This story was originally written as a forum post, when someone asked, in relation to Occupy Wall Street reactionary comments like “Get a job!”:
“Please could some of you successful forum members tell the story of how you became successful at your job, outlining how much that was down to your own skills, and how much help you had along the way?”
Here’s how I pulled myself up by my bootstraps.
My original plan was to be a professional entertainer of some sort. I loved performing, so aged 13 I chose to study performing arts at school (GCSE level). Then aged 15 I decided to study performing arts full time at college for two years.
Of course, during this entire time I had support from my parents. My father is disabled, and hasn’t had a proper job in about 28 years, so my entire family had support from social programs of one type or another.
At college I lived with my parents, of course, and during the course of college I had free meals and free bus transport and grants to help me out. I bought my first PC using a grant.
After college I wasn’t sure if I wanted to do music or theater at university. I took a year out and worked for 9 months in a school kitchen, washing dishes and cleaning tables.
I decided to study music production, a degree called Creative Music Technology. At university I had some grant support, but most expenses were covered by student loans. I supplemented this by working night shifts at a supermarket, stacking shelves. When I left university I moved back in with my parents for a few months, and got a job working at a day care center for mentally and physically disabled people.
During this time I’d taken a lot of time to juggle, and it was a really fun hobby. I didn’t consider it to be a serious career option though.
My brother-in-law worked for a TV station, and mentioned a job opening. I applied, without the company or the interviewers knowing I was related to a manager. I didn’t get the job, as I could edit audio but wasn’t skilled in video edited on their equipment. A week later three people were fired from the company, and so suddenly they needed people to fill the vacancies. They asked if I’d take a job.
I moved to a new city, and stayed at a friends house until I could find a home of my own. I ended up living my friend for the next 18 months.
After two years working for the TV station, doing sound mixing, editing, camera work and other production duties, I quit. I loved the work itself, and the people I worked with, just not the people I had to work for. All four people in my department quit within four weeks of each other, so it wasn’t just me who had problems!
I had another job lined up, but a two month gap with nothing to do. I’d planned to go traveling, but due to weird life events, I ended up studying circus acrobatics. Again I stayed with friends, and when I decided not to take up the other job offer, I stayed with my parents between travels, and even getting a arts council grant to return to study acrobatics for another two months.
Due to not wanting to work in offices and studios, or sitting in an editing suite for eight hours a day, I decided to try to make it as a professional juggler. I made some money from paid gigs, but for a while my largest income was from making juggling beanbags and doing street shows. I traveled a lot, met a girl, and finally moved out of my parents place to Berlin.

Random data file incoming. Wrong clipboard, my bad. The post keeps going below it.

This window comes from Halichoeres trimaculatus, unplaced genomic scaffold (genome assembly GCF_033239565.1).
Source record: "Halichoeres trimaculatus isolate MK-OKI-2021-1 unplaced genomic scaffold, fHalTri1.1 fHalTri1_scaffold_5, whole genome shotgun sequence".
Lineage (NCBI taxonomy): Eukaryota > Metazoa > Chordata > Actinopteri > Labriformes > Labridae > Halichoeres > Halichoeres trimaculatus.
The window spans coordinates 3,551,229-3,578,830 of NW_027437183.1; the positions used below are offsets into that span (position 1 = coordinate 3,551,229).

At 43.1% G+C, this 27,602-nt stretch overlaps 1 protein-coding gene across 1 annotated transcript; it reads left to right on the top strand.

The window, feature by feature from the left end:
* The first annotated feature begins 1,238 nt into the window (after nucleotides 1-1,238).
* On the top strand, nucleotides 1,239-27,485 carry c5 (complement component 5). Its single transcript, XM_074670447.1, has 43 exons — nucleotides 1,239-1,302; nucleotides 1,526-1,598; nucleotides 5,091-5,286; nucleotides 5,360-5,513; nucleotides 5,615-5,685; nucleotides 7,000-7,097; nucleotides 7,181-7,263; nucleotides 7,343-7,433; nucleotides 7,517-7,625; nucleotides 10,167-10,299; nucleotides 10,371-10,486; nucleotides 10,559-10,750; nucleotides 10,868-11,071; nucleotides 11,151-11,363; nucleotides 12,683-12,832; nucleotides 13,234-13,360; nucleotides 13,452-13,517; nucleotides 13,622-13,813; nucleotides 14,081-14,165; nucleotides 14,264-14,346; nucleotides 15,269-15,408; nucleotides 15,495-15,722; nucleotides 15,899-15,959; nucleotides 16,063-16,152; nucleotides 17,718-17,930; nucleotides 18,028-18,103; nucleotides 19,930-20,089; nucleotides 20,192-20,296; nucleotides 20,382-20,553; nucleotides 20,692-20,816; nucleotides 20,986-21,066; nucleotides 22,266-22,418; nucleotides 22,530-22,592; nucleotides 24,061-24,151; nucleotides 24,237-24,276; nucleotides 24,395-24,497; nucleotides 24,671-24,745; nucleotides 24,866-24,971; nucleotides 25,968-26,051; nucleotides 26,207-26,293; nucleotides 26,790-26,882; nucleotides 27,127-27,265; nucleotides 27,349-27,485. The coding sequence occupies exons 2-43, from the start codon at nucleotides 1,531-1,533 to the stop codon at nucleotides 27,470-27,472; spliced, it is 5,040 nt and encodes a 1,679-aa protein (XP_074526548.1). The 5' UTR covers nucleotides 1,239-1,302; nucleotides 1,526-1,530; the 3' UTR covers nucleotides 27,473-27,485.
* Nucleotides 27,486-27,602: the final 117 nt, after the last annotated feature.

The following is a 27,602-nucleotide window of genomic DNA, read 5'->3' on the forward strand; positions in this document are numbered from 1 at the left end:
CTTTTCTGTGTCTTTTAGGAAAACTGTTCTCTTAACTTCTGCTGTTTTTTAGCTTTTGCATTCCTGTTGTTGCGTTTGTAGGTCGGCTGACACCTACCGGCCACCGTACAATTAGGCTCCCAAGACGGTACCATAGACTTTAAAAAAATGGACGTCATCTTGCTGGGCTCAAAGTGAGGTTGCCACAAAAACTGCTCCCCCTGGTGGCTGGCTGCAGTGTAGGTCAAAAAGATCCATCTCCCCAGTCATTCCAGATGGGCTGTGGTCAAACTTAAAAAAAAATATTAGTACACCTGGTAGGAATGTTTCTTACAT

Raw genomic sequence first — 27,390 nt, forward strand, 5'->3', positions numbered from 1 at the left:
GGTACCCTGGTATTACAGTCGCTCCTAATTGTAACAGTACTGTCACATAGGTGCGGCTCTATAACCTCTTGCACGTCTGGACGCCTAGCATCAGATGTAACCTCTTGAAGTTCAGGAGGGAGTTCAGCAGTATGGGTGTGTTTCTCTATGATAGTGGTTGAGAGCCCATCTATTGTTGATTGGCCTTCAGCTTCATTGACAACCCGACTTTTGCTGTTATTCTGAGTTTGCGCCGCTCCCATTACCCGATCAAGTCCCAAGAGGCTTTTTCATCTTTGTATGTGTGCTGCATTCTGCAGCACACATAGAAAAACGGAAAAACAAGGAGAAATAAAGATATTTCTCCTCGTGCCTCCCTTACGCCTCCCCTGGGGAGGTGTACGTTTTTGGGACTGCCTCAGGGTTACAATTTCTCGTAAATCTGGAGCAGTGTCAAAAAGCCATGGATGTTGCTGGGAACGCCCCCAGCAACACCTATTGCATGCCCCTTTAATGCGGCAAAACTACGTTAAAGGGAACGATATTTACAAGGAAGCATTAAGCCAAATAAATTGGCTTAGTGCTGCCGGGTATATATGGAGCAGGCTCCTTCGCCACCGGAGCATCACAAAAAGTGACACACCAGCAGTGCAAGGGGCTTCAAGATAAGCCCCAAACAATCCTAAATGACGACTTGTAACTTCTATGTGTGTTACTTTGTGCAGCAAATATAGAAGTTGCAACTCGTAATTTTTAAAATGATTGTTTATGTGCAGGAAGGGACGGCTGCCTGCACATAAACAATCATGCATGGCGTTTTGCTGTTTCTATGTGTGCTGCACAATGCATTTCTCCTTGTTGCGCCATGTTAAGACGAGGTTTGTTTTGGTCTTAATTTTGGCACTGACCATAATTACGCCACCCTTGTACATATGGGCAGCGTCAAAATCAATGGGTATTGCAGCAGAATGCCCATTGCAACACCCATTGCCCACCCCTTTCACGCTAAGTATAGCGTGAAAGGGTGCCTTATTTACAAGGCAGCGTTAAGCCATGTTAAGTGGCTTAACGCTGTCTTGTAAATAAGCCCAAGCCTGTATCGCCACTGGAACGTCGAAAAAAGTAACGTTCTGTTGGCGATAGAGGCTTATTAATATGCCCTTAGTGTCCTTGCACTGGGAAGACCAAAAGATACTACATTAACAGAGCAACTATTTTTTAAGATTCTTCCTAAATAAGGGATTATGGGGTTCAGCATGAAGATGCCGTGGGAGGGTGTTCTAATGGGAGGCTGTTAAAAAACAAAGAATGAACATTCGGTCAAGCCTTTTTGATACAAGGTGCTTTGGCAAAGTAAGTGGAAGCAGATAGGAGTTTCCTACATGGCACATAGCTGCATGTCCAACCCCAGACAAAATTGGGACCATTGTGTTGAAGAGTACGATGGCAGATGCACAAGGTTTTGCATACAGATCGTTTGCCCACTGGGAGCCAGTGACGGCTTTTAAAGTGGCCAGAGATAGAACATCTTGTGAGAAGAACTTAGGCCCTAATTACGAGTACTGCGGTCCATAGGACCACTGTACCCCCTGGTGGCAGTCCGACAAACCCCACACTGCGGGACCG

I worked as juggler, and also a tour guide, in Berlin. Later Pola and I got a good recommendation from other jugglers to work on cruise ships, and they also recommended us to their agent. That now accounts for about 90% of my income per year.
Now I do well for myself. I could earn more money than I do, but I like to have a healthy work/home balance.
My bootstrap pulling skills:
* I didn’t originally plan to be a professional juggler; it wasn’t more than a hobby.
* The first career I aimed for only lasted two years.
* Once I settled on the idea, I worked very hard to be a juggler and entertainer.
Help I had along the way:
* Parents constantly giving support and a place to live between travel and jobs and even careers.
* Government grants for college, university, and even acrobatics school.
* Student loans.
* Free at point of service healthcare (with national health insurance payments only when an employee, not when self employed).
* Friends helping me out with housing, and even large short term loans.
* Family connections.
* The juggling scene providing unmeasurable teaching, help, advice, encouragement, etc.
* Volunteers organizing juggling conventions and festivals where I could practice juggling and entertaining on stage.
* Other jugglers providing connections and information about gigs and agents.
* Almost everything I rationally decided to do, career-wise, didn’t fit me and my life.
* Almost everything that happened to me accidentally led to better opportunities than anything I consciously planned to do when setting out.
* Without help from other people and government social programs, I’d be totally screwed.
* It takes a lot of hard work to be a professional entertainer.
* I’m very happy to do crazily hard work to give other jugglers the opportunities that I had myself (Eg. running workshops, organizing shows and open stages, helping run conventions, creating the British Young Juggler of the Year show and competition, etc etc etc).
* I’m happy to pay taxes.
* I’m happy to support other artists financially if they need and/or ask for help or a loan.
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